There are several important things to consider when taking antidepressants. You should discuss these with your GP or mental health professional.
Antidepressants can react unpredictably with other medications, including over-the-counter medications like ibuprofen. Always read the patient information leaflet that comes with your medication. This will let you know if there are any medications you should avoid.
If in doubt, your pharmacist or GP should be able to advise you.
As a precaution, antidepressants aren't usually recommended for pregnant women, especially during the early stages of a pregnancy. However, exceptions can be made if the risks posed by depression (or other mental health conditions) outweigh any potential risks of treatment.
Potential complications that have been linked to using antidepressants during pregnancy include:
- loss of the pregnancy
- birth defects affecting the baby’s heart (congenital heart disease)
- pulmonary hypertension, a rare condition in newborns where the blood pressure inside the lungs is abnormally high, causing breathing difficulties
If you're pregnant and depressed, you should discuss the pros and cons of antidepressants with the doctor in charge of your care.
As a precaution, using antidepressants while breastfeeding isn't usually recommended.
However, there are circumstances when both the benefits of treatment for depression (or other mental health conditions) and the benefits of breastfeeding your baby outweigh the potential risks.
If you're treated with antidepressants when breastfeeding, paroxetine or sertraline is normally recommended.
Children and young people
The use of antidepressants isn't usually recommended in children and young people under the age of 18. This is because there's evidence that, in rare cases, they can trigger thoughts about suicide and acts of self-harm in this age group.
Their use could affect the development of the brain in children and young people.
An exception can usually only be made if the following points are met:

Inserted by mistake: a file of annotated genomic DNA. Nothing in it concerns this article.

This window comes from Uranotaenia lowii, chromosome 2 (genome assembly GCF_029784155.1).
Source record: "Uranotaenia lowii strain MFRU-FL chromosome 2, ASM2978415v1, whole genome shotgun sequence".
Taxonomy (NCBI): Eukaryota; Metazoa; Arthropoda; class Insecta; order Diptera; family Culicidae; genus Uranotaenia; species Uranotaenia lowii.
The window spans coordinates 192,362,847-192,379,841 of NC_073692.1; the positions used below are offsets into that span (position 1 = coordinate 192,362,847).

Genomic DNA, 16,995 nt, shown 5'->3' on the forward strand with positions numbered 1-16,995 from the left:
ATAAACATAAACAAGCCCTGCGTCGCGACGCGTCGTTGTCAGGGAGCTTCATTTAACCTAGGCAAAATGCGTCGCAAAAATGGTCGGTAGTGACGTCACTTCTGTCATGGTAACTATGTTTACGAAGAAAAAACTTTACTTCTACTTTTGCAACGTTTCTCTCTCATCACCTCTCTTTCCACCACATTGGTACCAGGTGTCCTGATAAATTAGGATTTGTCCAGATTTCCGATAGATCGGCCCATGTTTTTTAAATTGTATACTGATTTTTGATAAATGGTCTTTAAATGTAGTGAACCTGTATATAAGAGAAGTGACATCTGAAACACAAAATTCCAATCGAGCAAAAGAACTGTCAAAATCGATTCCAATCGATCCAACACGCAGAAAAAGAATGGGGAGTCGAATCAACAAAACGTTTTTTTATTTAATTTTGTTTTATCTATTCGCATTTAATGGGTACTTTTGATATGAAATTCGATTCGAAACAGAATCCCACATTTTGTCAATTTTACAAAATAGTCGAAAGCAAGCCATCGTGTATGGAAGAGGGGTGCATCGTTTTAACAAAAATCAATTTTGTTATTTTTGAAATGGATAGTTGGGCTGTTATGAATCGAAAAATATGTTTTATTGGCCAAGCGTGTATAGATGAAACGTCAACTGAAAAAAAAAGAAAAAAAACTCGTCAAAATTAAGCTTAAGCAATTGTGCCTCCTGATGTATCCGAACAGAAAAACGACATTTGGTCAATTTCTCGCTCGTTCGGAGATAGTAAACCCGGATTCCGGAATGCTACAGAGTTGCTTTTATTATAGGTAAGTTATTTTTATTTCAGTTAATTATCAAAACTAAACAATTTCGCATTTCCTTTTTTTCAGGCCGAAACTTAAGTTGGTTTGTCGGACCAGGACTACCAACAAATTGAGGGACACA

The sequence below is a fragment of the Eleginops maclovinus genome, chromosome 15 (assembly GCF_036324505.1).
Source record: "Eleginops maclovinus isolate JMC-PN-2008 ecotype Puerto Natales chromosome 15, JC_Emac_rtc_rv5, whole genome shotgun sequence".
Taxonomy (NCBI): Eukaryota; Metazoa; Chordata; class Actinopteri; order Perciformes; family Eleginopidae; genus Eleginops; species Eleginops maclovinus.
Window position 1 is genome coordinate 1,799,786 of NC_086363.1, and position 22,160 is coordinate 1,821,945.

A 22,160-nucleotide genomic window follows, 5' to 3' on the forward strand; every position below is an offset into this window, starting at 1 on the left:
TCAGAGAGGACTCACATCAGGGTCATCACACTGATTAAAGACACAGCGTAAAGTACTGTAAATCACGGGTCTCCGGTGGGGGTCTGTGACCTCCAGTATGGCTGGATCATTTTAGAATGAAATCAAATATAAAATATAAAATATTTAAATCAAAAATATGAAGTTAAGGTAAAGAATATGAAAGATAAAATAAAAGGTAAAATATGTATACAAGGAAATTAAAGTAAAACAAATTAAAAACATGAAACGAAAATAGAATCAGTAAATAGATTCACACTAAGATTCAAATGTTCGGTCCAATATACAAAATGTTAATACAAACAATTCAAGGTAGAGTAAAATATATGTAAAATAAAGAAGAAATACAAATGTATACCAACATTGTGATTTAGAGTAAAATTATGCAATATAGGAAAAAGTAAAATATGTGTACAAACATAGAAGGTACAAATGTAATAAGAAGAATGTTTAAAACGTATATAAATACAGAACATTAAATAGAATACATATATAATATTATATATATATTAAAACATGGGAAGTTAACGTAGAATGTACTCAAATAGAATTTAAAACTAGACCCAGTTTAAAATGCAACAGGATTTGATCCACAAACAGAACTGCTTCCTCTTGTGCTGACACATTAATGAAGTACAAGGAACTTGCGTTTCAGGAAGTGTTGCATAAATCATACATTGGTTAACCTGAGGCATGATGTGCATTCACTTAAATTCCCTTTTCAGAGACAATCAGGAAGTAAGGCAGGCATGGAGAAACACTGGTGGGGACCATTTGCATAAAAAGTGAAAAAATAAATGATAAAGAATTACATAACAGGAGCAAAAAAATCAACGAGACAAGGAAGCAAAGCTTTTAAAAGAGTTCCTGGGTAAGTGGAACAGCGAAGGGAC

- the person being treated has failed to respond to talking therapies like cognitive behavioural therapy, and
- the person being treated will continue to receive talking therapies in combination with antidepressants, and
- the treatment is supervised by a psychiatrist (a doctor who specialises in treating mental health conditions)
If an antidepressant is recommended, then fluoxetine is usually the first choice.
You should be wary of drinking alcohol if you're taking antidepressants. Alcohol itself is a depressant so it may make your symptoms worse.
If you drink alcohol while taking some types of antidepressants, you may become drowsy and dizzy.
The use of illegal drugs isn't recommended if you're taking antidepressants. This is because they can cause unpredictable and unpleasant effects.
In particular, you should avoid taking:
Illegal drugs can make symptoms of depression or other mental health conditions worse.
St John's Wort
St John’s Wort is a popular herbal remedy promoted for the treatment of depression.
While there's evidence of its effectiveness, many experts advise against its use. This is because the active ingredients varies among individual brands and batches. This can make the effects unpredictable.
Taking St John's Wort with other medications can also cause serious health problems.
You shouldn't take St John's Wort if you're pregnant or breastfeeding.
Some antidepressants can cause dizziness, drowsiness and blurred vision. These symptoms usually happen when you first start taking antidepressants.
If you do experience these problems, you should avoid driving, using tools or operating machinery.
You should never take 2 different types of antidepressants together. This is because taking certain combinations of antidepressants can make you feel very ill. It can also be life-threatening.
If your doctor decides to change your antidepressant, the dose of the first one will usually be gradually reduced before the second is given.
Side effects of antidepressants
Antidepressants can cause side effects at first, but these usually improve with time.
If you experience minor side effects, it's important to continue treatment. This is because it can take several weeks before you begin to benefit from treatment. With time, you should find that the benefits of treatment outweigh any side effects.
During the first few months of treatment, you'll usually see your doctor or a specialist nurse every 2 to 4 weeks. This will let them see how well the medication is working.
If you experience any severe side effects, you should let your specialist know.
For more information about your specific medication, see the patient information leaflet. This will be in the box with your medication.